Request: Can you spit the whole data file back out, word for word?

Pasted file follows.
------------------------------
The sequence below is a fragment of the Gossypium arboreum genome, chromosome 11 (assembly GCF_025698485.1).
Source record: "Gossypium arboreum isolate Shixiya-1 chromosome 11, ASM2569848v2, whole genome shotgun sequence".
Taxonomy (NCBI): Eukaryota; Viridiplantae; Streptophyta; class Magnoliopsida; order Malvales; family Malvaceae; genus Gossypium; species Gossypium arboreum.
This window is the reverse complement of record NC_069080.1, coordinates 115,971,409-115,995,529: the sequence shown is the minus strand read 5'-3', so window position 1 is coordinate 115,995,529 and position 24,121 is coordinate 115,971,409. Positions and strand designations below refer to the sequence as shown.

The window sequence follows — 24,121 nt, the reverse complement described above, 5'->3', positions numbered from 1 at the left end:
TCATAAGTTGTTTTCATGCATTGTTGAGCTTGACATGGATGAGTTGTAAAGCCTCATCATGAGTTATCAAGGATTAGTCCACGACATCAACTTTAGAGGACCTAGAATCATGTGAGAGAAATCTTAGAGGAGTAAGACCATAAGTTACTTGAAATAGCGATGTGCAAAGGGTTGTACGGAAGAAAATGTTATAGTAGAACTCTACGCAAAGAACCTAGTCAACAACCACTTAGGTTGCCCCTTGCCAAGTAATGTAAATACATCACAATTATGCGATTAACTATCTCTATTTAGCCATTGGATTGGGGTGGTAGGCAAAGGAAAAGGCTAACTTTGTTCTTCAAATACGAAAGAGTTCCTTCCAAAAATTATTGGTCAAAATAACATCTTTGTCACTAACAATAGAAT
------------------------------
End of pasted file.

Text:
The sequence below is a fragment of the Gossypium arboreum genome, chromosome 11 (assembly GCF_025698485.1).
Source record: "Gossypium arboreum isolate Shixiya-1 chromosome 11, ASM2569848v2, whole genome shotgun sequence".
Taxonomy (NCBI): Eukaryota; Viridiplantae; Streptophyta; class Magnoliopsida; order Malvales; family Malvaceae; genus Gossypium; species Gossypium arboreum.
This window is the reverse complement of record NC_069080.1, coordinates 115,971,409-115,995,529: the sequence shown is the minus strand read 5'-3', so window position 1 is coordinate 115,995,529 and position 24,121 is coordinate 115,971,409. Positions and strand designations below refer to the sequence as shown.

The window sequence follows — 24,121 nt, the reverse complement described above, 5'->3', positions numbered from 1 at the left end:
TCATAAGTTGTTTTCATGCATTGTTGAGCTTGACATGGATGAGTTGTAAAGCCTCATCATGAGTTATCAAGGATTAGTCCACGACATCAACTTTAGAGGACCTAGAATCATGTGAGAGAAATCTTAGAGGAGTAAGACCATAAGTTACTTGAAATAGCGATGTGCAAAGGGTTGTACGGAAGAAAATGTTATAGTAGAACTCTACGCAAAGAACCTAGTCAACAACCACTTAGGTTGCCCCTTGCCAAGTAATGTAAATACATCACAATTATGCGATTAACTATCTCTATTTAGCCATTGGATTGGGGTGGTAGGCAAAGGAAAAGGCTAACTTTGTTCTTCAAATACGAAAGAGTTCCTTCCAAAAATTATTGGTCAAAATAACATCTTTGTCACTAACAATAGAAT